Reply

  50. clio says:

    I agree that the Presidenat and the administration needed an exit from the self-created morass in which they found themselves.
    I do not share your optimism that Cheney & Co have been vanquished, or even greatly weakened. What do you think will happen if the Congress cannot pass the legislation to retroactively change US law so that those who ordered these programs might be at legal risk?

    Reply

  51. steve duncan says:

    The very nature of these black holes, their deniability and secret locatons, assures we can’t be sure of just how much the system has been “emptied” as you put it, Steve. Our government is ruled by a clique of violent, conniving, paranoid fascists. Nothing is as it appears, or at least all should be viewed with that mindset. Also, if there are advances in human rights they’re incidental to the gains sought in purely political considerations by Cheney, Rove and Bush. No one will be treated better or in accordance with domestic or international law because it’s the right thing to do. It’ll happen because their calculations indicate an electoral or otherwise strategic advantage will benefit them through altering policy. Some may say so what, at least detainees are being treated better. Somehow being accorded proper judical protocols loses its lustre when it’s a mere side effect of a larger domestic power play.

    Reply

  52. Steve Clemons says:

    Hal — I can’t emphasize enough how much this was NOT a Karl Rove operation. The battle over this effort has been hard fought for a while, and critics of the President and Cheney might have asked why would they ever have brought these prisoners in from the black sites and exposed them… In the long run, the President needed an exit strategy from the legal morass these black sites and off the books prisoners were creating. The important thing is that the President realize this and bucked his VP back. . .for the most part.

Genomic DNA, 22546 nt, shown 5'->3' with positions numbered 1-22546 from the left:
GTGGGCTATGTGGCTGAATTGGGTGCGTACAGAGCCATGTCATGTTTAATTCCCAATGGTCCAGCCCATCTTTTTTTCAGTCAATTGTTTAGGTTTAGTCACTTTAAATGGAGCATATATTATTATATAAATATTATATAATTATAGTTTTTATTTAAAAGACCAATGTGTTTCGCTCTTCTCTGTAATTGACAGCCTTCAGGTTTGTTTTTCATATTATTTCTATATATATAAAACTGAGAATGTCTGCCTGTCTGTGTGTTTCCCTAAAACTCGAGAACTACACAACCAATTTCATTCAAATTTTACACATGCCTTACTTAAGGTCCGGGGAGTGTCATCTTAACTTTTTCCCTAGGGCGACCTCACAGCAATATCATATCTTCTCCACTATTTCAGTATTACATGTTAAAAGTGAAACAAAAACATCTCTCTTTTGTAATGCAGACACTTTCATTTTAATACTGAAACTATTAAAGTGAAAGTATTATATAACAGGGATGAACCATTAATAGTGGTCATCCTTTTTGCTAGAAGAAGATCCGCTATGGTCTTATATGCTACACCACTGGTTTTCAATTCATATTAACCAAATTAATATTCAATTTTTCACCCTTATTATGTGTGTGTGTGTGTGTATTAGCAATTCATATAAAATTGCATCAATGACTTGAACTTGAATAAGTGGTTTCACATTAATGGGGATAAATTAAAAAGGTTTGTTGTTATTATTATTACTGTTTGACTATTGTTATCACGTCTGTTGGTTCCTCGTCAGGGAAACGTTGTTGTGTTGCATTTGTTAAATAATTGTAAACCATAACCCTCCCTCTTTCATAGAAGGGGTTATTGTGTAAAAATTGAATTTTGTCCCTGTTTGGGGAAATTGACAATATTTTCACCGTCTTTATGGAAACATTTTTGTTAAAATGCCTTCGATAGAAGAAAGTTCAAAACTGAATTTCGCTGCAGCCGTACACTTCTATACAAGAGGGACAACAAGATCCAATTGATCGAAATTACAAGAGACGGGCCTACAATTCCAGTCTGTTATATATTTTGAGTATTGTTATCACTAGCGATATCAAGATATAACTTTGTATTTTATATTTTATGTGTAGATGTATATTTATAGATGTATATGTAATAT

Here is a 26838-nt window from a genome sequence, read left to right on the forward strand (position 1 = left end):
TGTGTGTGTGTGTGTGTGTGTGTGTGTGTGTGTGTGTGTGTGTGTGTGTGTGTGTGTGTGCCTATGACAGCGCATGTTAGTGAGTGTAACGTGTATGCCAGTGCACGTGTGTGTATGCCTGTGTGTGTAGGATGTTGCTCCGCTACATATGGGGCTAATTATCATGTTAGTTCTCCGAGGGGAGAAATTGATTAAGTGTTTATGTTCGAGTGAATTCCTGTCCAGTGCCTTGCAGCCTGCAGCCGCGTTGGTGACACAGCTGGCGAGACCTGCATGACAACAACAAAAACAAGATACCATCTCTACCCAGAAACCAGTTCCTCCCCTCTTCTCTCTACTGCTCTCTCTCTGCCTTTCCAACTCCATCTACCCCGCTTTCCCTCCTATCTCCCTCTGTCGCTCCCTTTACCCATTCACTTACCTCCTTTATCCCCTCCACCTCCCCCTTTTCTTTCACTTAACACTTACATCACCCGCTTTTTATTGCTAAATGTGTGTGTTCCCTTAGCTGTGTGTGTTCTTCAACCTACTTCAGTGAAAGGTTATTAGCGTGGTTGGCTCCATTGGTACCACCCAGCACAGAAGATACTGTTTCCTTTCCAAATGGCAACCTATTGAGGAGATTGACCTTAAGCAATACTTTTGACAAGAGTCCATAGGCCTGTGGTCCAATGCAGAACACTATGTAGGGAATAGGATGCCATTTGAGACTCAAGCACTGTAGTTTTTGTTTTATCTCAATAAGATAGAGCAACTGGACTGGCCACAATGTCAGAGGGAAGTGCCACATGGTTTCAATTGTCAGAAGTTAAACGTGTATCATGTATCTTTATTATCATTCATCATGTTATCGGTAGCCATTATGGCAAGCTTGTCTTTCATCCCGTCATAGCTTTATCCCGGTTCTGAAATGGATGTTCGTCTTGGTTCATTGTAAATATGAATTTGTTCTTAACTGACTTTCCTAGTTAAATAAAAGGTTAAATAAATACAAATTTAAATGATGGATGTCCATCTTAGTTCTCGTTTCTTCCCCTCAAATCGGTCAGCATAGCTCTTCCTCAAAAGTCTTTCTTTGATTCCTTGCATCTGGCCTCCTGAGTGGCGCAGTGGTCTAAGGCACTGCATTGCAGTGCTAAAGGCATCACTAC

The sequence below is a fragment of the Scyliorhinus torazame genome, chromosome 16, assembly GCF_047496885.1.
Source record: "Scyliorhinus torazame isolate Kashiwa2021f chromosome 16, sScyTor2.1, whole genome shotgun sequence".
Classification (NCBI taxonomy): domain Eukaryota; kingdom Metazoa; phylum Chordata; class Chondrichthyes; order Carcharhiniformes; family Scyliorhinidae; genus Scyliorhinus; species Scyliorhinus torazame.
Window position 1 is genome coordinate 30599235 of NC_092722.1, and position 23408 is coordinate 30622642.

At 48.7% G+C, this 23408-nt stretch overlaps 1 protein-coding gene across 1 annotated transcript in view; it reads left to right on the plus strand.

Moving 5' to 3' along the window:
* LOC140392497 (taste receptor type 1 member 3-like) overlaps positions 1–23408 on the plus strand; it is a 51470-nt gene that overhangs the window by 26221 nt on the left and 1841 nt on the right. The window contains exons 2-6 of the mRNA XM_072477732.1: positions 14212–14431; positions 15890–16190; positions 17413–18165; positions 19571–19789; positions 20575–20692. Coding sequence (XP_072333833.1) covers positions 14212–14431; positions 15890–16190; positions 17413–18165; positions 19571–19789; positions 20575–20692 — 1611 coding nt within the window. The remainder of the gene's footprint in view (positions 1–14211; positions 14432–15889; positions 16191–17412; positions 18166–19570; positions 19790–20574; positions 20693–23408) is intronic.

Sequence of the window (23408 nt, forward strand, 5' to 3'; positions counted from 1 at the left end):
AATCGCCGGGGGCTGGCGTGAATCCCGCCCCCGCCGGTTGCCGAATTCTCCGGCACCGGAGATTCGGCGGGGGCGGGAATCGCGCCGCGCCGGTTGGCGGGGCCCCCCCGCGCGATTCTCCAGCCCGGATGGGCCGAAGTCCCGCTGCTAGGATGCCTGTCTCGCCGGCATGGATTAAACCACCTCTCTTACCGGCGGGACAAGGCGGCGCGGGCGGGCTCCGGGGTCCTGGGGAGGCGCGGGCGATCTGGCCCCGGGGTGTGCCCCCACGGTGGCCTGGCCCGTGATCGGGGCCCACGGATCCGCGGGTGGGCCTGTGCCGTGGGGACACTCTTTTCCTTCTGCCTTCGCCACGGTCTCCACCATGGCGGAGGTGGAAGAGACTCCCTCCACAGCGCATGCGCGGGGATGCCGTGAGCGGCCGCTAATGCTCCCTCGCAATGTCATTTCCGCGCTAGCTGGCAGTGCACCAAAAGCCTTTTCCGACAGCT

Steve Clemons
    The Washington Note

    Reply

  53. Hal says:

    I hope you are right, but it still looks more like a political squeeze play to me. Bush is saying to congressional Democrats that they should enact a form of trial that lacks due process, and is very much like what the Supreme Court rejected in Hamdan.
    Bush’s proposal also bars US courts from ruling on whether our interrogation techniques comply with the Geneva Convention. So, no repeat of Hamdan if Congress goes along.
    After years of detention without trial, Bush now says that the 14 prisoners must be tried, his way, quickly. Why? Well, the midterm elections are right around the corner.
    And, if the Democrats oppose his plan, Bush is poised to argue that they don’t see how grave the terrorist threat is. It’s quite similar to his maneuvering over creating the Dept. of Homeland Security.
    This gambit looks like a Karl Rove creation to me. Where is the victory of human rights here?

    Reply

  54. Steve Clemons says:

    Arun: Your skepticism is healthy. I have spent a lot of time tracking these efforts by Bellinger and others to get America back into a clear legal space on these complex combatant issues. At this point, I believe that anything that rolls back Cheney and Addington (and Bolton on other fronts) is healthy for the nation.
    Many people will not be satisfied with the President’s proposals and steps on this. They still see too much with which they are uncomfortable in the way that the military commissions are laid out and issues related to evidence — and they know that the black sites are not yet going to be closed.
    But I think it’s important to acknowledge that the tilt of these steps is finally in a positive direction.
    Thanks for your post,
    Steve Clemons
    The Washington Note

    Reply